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AJC Op-ed on Teacher Attraction and Retention

The following is the complete unedited text of the Op-ed sent to the Atlanta Journal and Constitution which appeared in edited form on September 14, 2008.

The recent mid-career and second career teachers studies released by The Woodrow Wilson National Fellowship Foundation substantiate much of what the Georgia Association of Educators (GAE) has been advocating for decades. Since our inception in 1970,and for 100 years previously, when we were the racially-separated Georgia Education Association and the Georgia Teachers and Education Association, GAE has stood firm for working tirelessly for those who nurture, guide, and teach our children.

This work has included, among many other things, fighting to attract and retain quality teachers who are the linchpin within this critically-important institution we call public education. Throughout the decades we have steadfastly maintained that included among the requirements to meet the growing need for teachers and educational support professionals was to make salaries competitive with the general marketplace, maintain decent working and learning conditions, and provide ongoing, relevant professional development . In fact, the top two important “Action for Policymakers” in one study, “Teaching As A Second Career,” were salaries (43%) and working conditions (30%). These always have been part of our legislative priorities for which our organization often has been vilified and reprimanded as being self-serving.

But as an organization made up of dedicated professionals who work on the front line of public education, we always have had our ears to the ground. We hear about the wonderful triumphs -- as well as the problems and deficiencies. We hear about when the hard work is worth it -- and when it isn’t. We take this firsthand knowledge to the Capitol every January and speak to whoever will listen for the direct betterment of the profession and most importantly, Georgia’s children. They are the reason we do this.  

The same study concluded that there are many who would, and do, go into the teaching profession because “they want to make a difference,” but they must (like any other professional) practically balance that with their financial needs and aspirations. Whether anyone believes that’s right or wrong, it is a stark reality. And it is a reality that directly affects the profession and public education.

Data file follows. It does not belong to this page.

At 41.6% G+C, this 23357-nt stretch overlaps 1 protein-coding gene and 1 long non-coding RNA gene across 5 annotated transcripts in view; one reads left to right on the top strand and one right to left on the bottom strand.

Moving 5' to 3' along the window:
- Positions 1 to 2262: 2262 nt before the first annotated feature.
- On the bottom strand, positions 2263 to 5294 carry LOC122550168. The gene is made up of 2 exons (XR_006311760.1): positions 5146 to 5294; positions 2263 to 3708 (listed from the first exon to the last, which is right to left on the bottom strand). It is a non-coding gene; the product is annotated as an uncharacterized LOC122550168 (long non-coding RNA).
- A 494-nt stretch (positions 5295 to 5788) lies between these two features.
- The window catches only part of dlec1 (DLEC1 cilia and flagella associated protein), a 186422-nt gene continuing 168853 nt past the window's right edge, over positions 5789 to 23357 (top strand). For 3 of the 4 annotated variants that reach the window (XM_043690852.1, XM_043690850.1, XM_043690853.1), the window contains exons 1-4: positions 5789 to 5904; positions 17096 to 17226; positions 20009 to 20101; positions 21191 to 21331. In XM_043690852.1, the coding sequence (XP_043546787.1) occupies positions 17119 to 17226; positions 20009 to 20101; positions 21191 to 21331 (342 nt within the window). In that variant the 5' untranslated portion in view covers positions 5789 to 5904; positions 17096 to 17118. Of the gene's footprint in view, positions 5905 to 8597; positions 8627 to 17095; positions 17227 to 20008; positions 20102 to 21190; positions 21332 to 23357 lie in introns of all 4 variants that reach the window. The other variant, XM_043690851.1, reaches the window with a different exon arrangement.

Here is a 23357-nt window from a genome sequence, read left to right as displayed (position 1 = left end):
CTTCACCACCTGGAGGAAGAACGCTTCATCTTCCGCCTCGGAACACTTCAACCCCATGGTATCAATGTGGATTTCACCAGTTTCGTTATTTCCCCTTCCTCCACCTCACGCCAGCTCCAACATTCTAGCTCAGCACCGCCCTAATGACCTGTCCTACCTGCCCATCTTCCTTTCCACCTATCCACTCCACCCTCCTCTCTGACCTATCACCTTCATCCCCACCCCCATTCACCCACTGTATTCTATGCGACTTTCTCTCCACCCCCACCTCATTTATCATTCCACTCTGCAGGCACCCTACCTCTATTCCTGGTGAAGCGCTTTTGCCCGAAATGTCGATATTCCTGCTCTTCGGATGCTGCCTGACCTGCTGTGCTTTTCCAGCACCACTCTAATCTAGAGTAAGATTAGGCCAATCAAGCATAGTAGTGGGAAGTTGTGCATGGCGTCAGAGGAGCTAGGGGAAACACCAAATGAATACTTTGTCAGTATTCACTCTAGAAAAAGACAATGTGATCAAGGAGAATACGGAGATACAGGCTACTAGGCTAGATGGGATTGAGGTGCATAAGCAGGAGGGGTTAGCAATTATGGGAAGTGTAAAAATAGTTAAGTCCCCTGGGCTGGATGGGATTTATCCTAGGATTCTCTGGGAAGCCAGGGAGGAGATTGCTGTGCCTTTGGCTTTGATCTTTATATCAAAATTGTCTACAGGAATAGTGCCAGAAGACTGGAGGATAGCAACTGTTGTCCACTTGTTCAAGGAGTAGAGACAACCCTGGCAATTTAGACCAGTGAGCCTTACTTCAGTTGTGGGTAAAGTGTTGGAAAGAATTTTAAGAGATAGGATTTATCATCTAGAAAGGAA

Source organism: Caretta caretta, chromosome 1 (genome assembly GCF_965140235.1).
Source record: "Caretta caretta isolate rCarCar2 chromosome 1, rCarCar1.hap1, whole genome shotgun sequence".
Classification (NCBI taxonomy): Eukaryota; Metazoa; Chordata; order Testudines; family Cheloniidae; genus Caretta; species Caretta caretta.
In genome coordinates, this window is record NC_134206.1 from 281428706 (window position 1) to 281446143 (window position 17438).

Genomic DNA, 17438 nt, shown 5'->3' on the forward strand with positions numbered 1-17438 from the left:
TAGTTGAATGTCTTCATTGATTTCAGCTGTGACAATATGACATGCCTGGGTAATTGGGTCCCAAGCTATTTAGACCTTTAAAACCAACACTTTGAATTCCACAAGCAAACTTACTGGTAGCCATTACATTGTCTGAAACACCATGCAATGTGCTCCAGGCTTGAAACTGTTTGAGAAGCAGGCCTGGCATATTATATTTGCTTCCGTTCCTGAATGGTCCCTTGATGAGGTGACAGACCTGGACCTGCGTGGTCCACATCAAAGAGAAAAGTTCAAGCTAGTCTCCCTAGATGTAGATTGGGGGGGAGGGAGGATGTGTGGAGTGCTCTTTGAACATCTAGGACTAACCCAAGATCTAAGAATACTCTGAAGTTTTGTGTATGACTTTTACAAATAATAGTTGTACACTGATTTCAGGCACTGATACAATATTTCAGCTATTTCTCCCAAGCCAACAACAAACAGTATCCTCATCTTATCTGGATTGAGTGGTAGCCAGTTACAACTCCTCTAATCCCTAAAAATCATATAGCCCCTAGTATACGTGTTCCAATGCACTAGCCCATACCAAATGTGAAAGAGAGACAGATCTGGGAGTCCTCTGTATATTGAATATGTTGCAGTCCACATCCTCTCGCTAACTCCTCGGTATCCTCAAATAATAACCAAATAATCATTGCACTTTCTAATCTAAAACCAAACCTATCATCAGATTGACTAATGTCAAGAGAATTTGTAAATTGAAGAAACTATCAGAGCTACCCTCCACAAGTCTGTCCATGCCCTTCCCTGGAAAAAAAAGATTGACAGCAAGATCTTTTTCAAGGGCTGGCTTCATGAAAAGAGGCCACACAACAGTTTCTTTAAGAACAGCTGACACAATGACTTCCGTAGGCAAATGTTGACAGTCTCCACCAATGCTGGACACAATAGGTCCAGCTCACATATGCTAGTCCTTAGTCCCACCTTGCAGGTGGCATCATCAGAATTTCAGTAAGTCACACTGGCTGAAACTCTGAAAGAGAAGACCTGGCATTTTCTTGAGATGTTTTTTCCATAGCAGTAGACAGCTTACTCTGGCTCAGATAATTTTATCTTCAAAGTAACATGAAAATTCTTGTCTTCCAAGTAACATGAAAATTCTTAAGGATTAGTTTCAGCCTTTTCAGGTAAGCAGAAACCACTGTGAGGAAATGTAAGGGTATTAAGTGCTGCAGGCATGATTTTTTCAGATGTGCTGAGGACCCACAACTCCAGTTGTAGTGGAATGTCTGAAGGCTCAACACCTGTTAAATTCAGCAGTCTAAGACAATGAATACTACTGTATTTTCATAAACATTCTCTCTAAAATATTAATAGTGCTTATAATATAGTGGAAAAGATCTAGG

“Teaching As A Second Career” also confirms other known issues we have realized firsthand such as a reluctance to go to urban and rural areas, whether teaching will pay in the long term, being able to afford healthcare, whether fast-track programs are adequately preparing them for the realities of a classroom, and when they are in the classroom, having mentors and enough support to guard against burnout in the first three to five years.   The other study, “Encore Performances: Tapping the Potential of Mid-career and Second-Career Teachers,” suggests that many of the teacher preparation and alternative certification programs, especially ones that cater to career changers, may need “considerable re-engineering” to implement recommended changes that will make them more effective in the classroom.

Some of these changes include being more selective in identifying strong candidates, taking more into account how adults learn, and slanting pedagogy more for diverse learners and providing more real life clinical experience. GAE agrees with this and always has had concerns regarding the recent effort to “fast track” individuals into the classroom. Not because, as some have said, to protect the status quo, but because in order for these individuals to be successful, no matter how well-versed they are in their real-life subject matter, they will be placed in front of children ranging from 5 to 18 years old. In order for them to have their best chance to teach, and the children to have the best chance to learn, they must be grounded in the preparation for the reality of our classrooms. Yes, there will be a few “naturals,” but it is our main goal to have every child succeed and that takes a highly-qualified and fully-prepared teacher.  

This study also confirms that there are many people, both first career and mid or second career, who are either considering or have considered teaching. That is wonderful news. GAE members can tell you that it is very hard, but very rewarding work. They also will tell you that we will continue to be a partner in addressing the concerns that we know they have and have been highlighted by these studies.  

We welcome discussions and exchanges of ideas on ways to attract, recruit, and retain highly-qualified, fully-prepared teachers for our classrooms. This includes alternative compensation for teachers. GAE has started working on a tiered compensation package for future consideration by the Georgia State Legislature. We attempted to introduce this during the Barnes’ administration, but HB 1187, The A+ Education Act, quickly overshadowed all other education legislation.

While we will never be in favor of any compensation package based solely on performance, we are very much open to the discussion and study of compensation models where performance could be a part of an overall package of educator pay.   We also strongly feel that longevity in the service of Georgia’s children should be honored financially. This coincides with the findings in “Teaching As A Second Career” that showed that potential teachers are concerned about their financial security over the long term.   While we work to make things better for the teaching profession, we invite those who feel called to serve to join the 100,000- plus dedicated educators who do this good work for Georgia’s 1.6 million children in our public schools.  

Jeff Hubbard
President Georgia Association of Educators